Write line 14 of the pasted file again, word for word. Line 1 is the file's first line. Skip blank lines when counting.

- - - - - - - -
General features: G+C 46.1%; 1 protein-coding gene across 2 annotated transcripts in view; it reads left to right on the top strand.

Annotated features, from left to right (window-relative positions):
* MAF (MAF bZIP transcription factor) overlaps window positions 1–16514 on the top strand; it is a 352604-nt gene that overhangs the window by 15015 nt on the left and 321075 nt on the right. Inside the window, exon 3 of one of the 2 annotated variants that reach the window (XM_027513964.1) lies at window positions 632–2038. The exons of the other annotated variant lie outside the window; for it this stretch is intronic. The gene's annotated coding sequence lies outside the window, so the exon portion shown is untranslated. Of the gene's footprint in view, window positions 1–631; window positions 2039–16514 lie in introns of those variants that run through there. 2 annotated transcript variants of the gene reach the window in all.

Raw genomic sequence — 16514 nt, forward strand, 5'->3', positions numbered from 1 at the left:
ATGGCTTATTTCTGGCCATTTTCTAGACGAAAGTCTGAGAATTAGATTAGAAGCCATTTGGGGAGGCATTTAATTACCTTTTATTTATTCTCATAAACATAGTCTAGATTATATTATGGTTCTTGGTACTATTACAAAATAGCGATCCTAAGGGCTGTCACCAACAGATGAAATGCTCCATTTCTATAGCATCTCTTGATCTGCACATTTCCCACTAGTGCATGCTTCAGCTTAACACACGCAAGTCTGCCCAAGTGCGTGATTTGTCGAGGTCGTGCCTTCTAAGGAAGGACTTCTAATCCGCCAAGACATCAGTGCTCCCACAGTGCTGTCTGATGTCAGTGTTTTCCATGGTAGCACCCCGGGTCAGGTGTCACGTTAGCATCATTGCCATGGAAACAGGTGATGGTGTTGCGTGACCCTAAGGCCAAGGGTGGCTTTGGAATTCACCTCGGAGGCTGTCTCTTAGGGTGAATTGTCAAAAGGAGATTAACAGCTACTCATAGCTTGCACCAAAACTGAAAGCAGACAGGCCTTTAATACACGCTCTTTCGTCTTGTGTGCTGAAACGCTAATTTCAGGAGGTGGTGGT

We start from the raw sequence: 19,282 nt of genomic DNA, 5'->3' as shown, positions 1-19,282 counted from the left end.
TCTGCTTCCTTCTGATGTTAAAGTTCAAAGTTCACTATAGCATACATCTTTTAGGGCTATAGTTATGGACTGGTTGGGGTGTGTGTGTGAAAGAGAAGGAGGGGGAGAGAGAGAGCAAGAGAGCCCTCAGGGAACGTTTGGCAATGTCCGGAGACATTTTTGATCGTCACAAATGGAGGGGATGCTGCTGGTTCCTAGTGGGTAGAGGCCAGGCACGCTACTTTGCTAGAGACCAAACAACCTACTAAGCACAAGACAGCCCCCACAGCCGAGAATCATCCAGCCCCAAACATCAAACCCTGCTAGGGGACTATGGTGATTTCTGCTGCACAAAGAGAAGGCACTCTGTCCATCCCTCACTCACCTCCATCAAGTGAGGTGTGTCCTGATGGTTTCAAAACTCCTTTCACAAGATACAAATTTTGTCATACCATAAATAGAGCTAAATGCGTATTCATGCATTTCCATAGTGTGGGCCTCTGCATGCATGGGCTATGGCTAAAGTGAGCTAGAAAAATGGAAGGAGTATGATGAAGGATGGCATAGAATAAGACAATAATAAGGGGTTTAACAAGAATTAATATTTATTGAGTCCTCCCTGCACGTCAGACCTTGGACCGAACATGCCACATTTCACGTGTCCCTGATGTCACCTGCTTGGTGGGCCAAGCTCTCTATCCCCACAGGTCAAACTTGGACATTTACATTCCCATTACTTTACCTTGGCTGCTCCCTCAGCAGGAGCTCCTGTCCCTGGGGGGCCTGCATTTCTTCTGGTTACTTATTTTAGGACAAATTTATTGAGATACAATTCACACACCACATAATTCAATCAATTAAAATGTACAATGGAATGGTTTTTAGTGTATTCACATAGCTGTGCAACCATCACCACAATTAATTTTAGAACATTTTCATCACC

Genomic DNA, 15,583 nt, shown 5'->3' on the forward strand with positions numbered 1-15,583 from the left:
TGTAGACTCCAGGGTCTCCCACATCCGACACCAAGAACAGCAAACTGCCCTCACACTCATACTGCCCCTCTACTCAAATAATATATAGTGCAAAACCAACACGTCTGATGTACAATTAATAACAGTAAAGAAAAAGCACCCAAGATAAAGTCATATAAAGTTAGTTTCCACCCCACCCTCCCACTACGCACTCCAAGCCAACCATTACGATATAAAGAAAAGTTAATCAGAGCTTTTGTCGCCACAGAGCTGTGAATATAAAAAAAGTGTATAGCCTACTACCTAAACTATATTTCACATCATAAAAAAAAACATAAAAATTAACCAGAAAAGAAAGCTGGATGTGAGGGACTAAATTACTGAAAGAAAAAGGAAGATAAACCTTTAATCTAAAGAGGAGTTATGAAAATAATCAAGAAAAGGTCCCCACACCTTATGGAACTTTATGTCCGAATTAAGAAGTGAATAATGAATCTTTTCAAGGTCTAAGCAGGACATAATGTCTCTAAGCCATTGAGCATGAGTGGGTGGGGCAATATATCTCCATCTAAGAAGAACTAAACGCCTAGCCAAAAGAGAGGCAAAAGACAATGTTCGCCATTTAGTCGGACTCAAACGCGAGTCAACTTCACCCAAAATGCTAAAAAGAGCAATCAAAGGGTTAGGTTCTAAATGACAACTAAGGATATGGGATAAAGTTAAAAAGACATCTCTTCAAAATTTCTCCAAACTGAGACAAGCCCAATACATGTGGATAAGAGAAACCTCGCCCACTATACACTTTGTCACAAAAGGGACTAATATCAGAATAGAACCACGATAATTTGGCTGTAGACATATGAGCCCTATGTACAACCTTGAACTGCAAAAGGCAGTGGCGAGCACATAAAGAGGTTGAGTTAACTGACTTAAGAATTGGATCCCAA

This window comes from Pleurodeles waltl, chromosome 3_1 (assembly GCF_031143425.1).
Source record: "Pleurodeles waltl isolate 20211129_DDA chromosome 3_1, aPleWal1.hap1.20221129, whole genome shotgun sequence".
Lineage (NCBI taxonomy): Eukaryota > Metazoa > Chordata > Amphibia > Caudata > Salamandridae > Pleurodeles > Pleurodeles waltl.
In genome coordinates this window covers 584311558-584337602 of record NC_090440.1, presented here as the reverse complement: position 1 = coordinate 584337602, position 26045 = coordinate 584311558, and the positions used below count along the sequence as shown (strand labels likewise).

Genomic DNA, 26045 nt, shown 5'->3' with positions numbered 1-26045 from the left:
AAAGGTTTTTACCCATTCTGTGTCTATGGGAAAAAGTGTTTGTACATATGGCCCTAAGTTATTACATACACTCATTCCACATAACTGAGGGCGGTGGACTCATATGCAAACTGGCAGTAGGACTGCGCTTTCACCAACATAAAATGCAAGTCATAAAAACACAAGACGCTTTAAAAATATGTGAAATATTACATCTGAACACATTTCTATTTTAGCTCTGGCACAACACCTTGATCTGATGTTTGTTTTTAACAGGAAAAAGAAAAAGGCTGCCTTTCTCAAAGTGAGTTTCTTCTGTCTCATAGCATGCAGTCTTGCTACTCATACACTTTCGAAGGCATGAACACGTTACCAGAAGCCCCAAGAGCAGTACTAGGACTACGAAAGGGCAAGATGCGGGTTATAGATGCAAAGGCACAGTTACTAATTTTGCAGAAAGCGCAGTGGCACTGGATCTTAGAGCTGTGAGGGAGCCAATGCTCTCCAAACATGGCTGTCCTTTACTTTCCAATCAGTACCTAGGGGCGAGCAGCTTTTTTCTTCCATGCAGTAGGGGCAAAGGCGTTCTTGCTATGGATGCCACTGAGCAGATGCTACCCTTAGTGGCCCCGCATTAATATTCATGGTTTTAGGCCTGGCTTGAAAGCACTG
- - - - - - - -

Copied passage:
Genomic DNA, 26045 nt, shown 5'->3' with positions numbered 1-26045 from the left: